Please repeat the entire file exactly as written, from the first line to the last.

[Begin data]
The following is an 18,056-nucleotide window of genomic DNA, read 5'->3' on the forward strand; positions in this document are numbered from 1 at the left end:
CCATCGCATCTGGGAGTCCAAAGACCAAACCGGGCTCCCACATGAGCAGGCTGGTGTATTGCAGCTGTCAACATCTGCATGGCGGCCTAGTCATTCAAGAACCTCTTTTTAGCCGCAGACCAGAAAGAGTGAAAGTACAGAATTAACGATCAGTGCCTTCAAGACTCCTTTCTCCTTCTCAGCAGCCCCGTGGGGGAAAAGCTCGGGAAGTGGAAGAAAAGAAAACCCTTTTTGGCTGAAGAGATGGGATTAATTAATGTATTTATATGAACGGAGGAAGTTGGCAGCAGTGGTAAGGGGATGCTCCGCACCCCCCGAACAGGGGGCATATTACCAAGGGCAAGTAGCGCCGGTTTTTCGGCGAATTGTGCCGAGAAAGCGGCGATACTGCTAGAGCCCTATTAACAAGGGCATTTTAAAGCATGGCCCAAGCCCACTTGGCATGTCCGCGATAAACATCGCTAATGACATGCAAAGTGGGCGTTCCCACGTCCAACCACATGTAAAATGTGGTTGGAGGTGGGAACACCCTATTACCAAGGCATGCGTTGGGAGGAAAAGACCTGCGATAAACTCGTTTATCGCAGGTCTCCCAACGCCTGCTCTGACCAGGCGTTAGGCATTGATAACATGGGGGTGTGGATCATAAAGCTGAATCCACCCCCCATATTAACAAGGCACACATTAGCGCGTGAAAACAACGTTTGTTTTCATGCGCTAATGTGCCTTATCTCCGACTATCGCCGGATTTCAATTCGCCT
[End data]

The following is an 18,056-nucleotide window of genomic DNA, read 5'->3' on the forward strand; positions in this document are numbered from 1 at the left end:
CCATCGCATCTGGGAGTCCAAAGACCAAACCGGGCTCCCACATGAGCAGGCTGGTGTATTGCAGCTGTCAACATCTGCATGGCGGCCTAGTCATTCAAGAACCTCTTTTTAGCCGCAGACCAGAAAGAGTGAAAGTACAGAATTAACGATCAGTGCCTTCAAGACTCCTTTCTCCTTCTCAGCAGCCCCGTGGGGGAAAAGCTCGGGAAGTGGAAGAAAAGAAAACCCTTTTTGGCTGAAGAGATGGGATTAATTAATGTATTTATATGAACGGAGGAAGTTGGCAGCAGTGGTAAGGGGATGCTCCGCACCCCCCGAACAGGGGGCATATTACCAAGGGCAAGTAGCGCCGGTTTTTCGGCGAATTGTGCCGAGAAAGCGGCGATACTGCTAGAGCCCTATTAACAAGGGCATTTTAAAGCATGGCCCAAGCCCACTTGGCATGTCCGCGATAAACATCGCTAATGACATGCAAAGTGGGCGTTCCCACGTCCAACCACATGTAAAATGTGGTTGGAGGTGGGAACACCCTATTACCAAGGCATGCGTTGGGAGGAAAAGACCTGCGATAAACTCGTTTATCGCAGGTCTCCCAACGCCTGCTCTGACCAGGCGTTAGGCATTGATAACATGGGGGTGTGGATCATAAAGCTGAATCCACCCCCCATATTAACAAGGCACACATTAGCGCGTGAAAACAACGTTTGTTTTCATGCGCTAATGTGCCTTATCTCCGACTATCGCCGGATTTCAATTCGCCT